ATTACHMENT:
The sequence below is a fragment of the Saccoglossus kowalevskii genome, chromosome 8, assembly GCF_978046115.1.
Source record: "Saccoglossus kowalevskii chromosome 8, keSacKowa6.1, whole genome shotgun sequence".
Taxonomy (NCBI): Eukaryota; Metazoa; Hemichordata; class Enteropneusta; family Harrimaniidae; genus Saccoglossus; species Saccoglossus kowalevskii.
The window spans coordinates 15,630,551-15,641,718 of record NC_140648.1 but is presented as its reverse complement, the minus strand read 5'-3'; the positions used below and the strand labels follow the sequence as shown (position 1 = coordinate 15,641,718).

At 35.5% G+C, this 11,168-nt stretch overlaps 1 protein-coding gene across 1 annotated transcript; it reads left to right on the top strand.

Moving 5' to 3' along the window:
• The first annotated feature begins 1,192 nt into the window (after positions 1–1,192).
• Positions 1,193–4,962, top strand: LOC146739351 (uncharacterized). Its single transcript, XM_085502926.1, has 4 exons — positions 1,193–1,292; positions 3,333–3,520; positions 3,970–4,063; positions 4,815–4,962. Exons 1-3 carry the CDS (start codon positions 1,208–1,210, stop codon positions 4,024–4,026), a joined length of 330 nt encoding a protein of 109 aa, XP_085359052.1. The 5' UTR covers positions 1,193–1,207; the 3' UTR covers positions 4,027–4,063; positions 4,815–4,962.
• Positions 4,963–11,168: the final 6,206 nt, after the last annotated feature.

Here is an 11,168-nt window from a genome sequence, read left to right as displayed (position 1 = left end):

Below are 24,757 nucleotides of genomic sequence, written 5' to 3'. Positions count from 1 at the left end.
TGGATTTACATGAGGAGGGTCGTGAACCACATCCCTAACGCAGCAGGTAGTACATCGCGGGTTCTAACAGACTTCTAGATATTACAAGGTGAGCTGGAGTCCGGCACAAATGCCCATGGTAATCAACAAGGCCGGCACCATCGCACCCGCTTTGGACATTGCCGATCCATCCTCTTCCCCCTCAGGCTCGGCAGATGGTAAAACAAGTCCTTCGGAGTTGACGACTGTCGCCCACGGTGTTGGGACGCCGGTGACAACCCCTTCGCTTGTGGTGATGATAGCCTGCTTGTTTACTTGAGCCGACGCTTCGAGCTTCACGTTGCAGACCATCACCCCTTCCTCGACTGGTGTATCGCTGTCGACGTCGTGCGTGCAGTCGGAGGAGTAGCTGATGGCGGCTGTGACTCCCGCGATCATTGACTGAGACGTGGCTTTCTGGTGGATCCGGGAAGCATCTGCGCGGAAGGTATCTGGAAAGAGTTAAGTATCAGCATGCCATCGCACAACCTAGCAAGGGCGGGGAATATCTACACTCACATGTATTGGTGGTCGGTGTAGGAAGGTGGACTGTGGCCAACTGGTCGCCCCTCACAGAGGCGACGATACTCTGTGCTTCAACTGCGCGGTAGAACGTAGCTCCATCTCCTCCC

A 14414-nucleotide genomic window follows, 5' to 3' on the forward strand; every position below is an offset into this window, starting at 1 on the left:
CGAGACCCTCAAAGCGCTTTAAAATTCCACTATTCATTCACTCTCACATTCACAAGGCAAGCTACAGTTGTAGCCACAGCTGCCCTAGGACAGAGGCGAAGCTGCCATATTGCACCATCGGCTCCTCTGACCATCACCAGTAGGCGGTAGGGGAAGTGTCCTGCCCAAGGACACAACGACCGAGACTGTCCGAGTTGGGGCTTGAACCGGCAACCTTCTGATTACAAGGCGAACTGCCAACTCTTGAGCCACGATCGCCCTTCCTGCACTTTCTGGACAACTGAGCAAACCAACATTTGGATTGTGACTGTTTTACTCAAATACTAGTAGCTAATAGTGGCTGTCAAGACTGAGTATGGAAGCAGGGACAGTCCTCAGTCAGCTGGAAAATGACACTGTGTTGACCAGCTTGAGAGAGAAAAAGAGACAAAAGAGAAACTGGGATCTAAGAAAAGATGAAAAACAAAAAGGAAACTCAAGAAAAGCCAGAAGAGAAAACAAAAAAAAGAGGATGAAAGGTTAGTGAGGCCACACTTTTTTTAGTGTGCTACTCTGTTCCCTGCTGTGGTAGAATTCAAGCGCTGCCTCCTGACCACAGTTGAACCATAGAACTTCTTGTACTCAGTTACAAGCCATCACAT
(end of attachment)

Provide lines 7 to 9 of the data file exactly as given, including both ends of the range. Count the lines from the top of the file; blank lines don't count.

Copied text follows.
• The first annotated feature begins 1,192 nt into the window (after positions 1–1,192).
• Positions 1,193–4,962, top strand: LOC146739351 (uncharacterized). Its single transcript, XM_085502926.1, has 4 exons — positions 1,193–1,292; positions 3,333–3,520; positions 3,970–4,063; positions 4,815–4,962. Exons 1-3 carry the CDS (start codon positions 1,208–1,210, stop codon positions 4,024–4,026), a joined length of 330 nt encoding a protein of 109 aa, XP_085359052.1. The 5' UTR covers positions 1,193–1,207; the 3' UTR covers positions 4,027–4,063; positions 4,815–4,962.
• Positions 4,963–11,168: the final 6,206 nt, after the last annotated feature.